“Abdulazeez had several friends at the gym, but one in particular, a former Chattanooga police officer, would constantly exhort militant Islamic views and threatened anyone who bad-mouthed the faith, Schrader said. The man was the one who introduced Abdulazeez to the Fight Factory and became the young fighter’s closest mentor, he said.” Where is this former Chattanooga police officer now? Is anyone trying to find him or talk to him? If not, why not?
“Chattanooga shooter straddled worlds,” by Rick Jervis, USA TODAY, July 17, 2015 (thanks to Anne Crockett):
The shooting suspect in the deadly Chattanooga rampage was a talented mixed-martial arts fighter of Arab descent who embraced American ideals, but increasingly struggled to balance his Muslim and American worlds, his former trainer said.
The FBI identified Mohammod Youssuf Abdulazeez 24, as the shooter in the Thursday afternoon attack that left four Marines dead. Police haven’t said whether the gunman was killed by officers or shot himself.
Federal prosecutors said on Thursday they were investigating the incident as possible “domestic terrorism.” Federal law enforcement officials said it appeared the shooter acted alone, but investigators were still looking for any possible associates who may have helped inspire the incident or helped him acquire the weapon, said the officials, who were not authorized to comment publicly.
In the shaded, quiet neighborhood where Abdulazeez lived with his family, about seven miles from the Naval Reserve Center where the killings occurred, neighbors were stunned by the developments.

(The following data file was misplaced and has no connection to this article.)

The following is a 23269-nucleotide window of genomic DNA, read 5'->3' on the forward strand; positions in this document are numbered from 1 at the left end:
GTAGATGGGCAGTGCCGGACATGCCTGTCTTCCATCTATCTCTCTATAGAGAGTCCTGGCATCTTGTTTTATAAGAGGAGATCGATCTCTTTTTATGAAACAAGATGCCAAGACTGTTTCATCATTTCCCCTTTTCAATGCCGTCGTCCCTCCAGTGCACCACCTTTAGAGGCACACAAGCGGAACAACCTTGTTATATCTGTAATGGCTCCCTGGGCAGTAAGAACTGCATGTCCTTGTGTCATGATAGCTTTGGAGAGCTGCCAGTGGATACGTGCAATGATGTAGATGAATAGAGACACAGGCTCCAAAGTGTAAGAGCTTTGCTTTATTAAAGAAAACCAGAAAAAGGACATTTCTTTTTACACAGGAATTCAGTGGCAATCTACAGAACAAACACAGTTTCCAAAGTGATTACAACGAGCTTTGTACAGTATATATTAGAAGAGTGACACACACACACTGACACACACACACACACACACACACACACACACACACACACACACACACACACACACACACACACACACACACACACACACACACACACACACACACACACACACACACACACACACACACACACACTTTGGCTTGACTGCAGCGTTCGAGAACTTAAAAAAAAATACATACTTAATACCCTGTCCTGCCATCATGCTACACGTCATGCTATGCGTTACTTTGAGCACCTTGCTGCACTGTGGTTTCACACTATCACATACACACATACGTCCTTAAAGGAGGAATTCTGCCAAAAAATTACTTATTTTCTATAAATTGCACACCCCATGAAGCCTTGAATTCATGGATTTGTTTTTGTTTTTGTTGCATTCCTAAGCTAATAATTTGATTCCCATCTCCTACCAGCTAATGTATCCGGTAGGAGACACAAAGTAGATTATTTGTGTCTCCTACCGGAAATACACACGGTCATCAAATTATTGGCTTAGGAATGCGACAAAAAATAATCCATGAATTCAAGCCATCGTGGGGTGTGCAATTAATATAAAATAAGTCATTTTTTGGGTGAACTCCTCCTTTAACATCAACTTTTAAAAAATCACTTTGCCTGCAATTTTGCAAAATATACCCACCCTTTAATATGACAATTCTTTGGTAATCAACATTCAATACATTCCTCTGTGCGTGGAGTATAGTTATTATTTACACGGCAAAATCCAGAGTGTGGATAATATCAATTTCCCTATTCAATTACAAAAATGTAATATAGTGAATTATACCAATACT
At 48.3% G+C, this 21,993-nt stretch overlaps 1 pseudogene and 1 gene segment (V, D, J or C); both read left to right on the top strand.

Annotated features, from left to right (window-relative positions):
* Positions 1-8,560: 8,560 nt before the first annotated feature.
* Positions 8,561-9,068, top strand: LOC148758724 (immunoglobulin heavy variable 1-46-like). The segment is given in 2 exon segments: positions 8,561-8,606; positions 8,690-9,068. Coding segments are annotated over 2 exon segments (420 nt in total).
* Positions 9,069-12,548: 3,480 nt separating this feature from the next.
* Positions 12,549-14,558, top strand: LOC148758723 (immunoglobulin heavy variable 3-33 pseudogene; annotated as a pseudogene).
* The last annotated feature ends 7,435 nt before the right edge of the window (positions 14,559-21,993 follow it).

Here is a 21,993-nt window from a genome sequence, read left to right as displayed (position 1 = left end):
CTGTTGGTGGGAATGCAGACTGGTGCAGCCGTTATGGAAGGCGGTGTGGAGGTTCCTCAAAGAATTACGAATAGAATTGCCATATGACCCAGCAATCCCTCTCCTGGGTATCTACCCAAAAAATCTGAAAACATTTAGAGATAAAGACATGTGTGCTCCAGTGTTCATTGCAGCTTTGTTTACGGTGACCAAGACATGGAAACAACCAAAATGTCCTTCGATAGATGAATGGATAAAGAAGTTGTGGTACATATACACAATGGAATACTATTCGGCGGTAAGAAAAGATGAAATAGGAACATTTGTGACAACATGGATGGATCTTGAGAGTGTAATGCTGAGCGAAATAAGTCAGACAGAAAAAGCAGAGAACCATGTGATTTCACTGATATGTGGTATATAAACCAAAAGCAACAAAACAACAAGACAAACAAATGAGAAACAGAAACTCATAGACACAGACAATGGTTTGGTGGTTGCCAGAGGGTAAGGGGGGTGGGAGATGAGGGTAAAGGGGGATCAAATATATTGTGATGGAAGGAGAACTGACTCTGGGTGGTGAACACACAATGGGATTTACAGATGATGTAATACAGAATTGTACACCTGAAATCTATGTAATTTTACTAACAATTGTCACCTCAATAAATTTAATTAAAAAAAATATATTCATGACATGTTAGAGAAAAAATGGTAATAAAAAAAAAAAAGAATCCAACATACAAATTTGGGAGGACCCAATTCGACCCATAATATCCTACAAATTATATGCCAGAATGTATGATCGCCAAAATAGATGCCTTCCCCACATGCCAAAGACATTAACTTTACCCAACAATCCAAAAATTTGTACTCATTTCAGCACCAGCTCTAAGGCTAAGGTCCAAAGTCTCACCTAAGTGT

“I didn’t find anything wrong with the kid,” neighbor Dean McDaniel said. “He just intermingled with the kids in the neighborhood.”
Abdulazeez attended Red Bank High School in Chattanooga and went on to acquire a degree in electrical engineering at the University of Tennessee at Chattanooga, according to an online resume.
A page in his Red Bank High School yearbook shows a clean-cut Abdulazeez dressed in a tuxedo and smiling next to the quote: “My name causes national security alerts. What does yours do?”
Abdulazeez also had a sporting side. He trained at the Chattanooga Fight Factory, a mixed-martial arts gym, for more than a year when he was 17 and 18 years old, said Scott Schrader, the gym’s owner and Abdulazeez’s trainer. Abdulazeez worked out three to five days a week at the gym and quickly grew into an aspiring young fighter, he said.
Promptly each evening at 6 p.m., Abdulazeez would interrupt his workout and unfurl his prayer rug in the gym’s offices to conduct evening prayers, Schrader said. He would also hang out with Schrader and other friends from the gym at local restaurants and bars, where they would watch mixed-martial art matches.
“You could see he was trying to become more Americanized,” he said. “But his family disapproved (of the fighting).”
Abdulazeez had several friends at the gym, but one in particular, a former Chattanooga police officer, would constantly exhort militant Islamic views and threatened anyone who bad-mouthed the faith, Schrader said. The man was the one who introduced Abdulazeez to the Fight Factory and became the young fighter’s closest mentor, he said.
In 2010, Schrader drove Abdulazeez more than 100 miles south to compete in the North American Grappling Championships in Atlanta. Grappling is a wrestling-like form of martial arts that doesn’t allow striking an opponent. Abdulazeez won a silver medal in his division at the tournament.
“He was a good grappler, a good wrestler,” Schrader said. “He was a good, respectful kid. I never had a problem out of him.”
A few months after the tournament, Abdulazeez competed in a mixed-martial arts fight. After the fight, his father, who was waiting for him outside the ring, berated him loudly for taking part in the sport, Schrader said. “He was really furious,” he said.
Abdulazeez worked out at the gym a few more times after the incident, but showed up less and less, and finally stopped coming altogether. A 2009 caged-in fight between him and fighter Timmy Hall posted on YouTube shows Abdulazeez taking down his opponent and landing several blows, before the two-minute video ends.
But the clean-cut sport fighter was increasingly turning his attention to other things. He maintained an Islam-focused blog that explored the sacrifices Muslims should make in the name of their religion, according to the SITE Intelligence Group, which tracks online terrorist activity….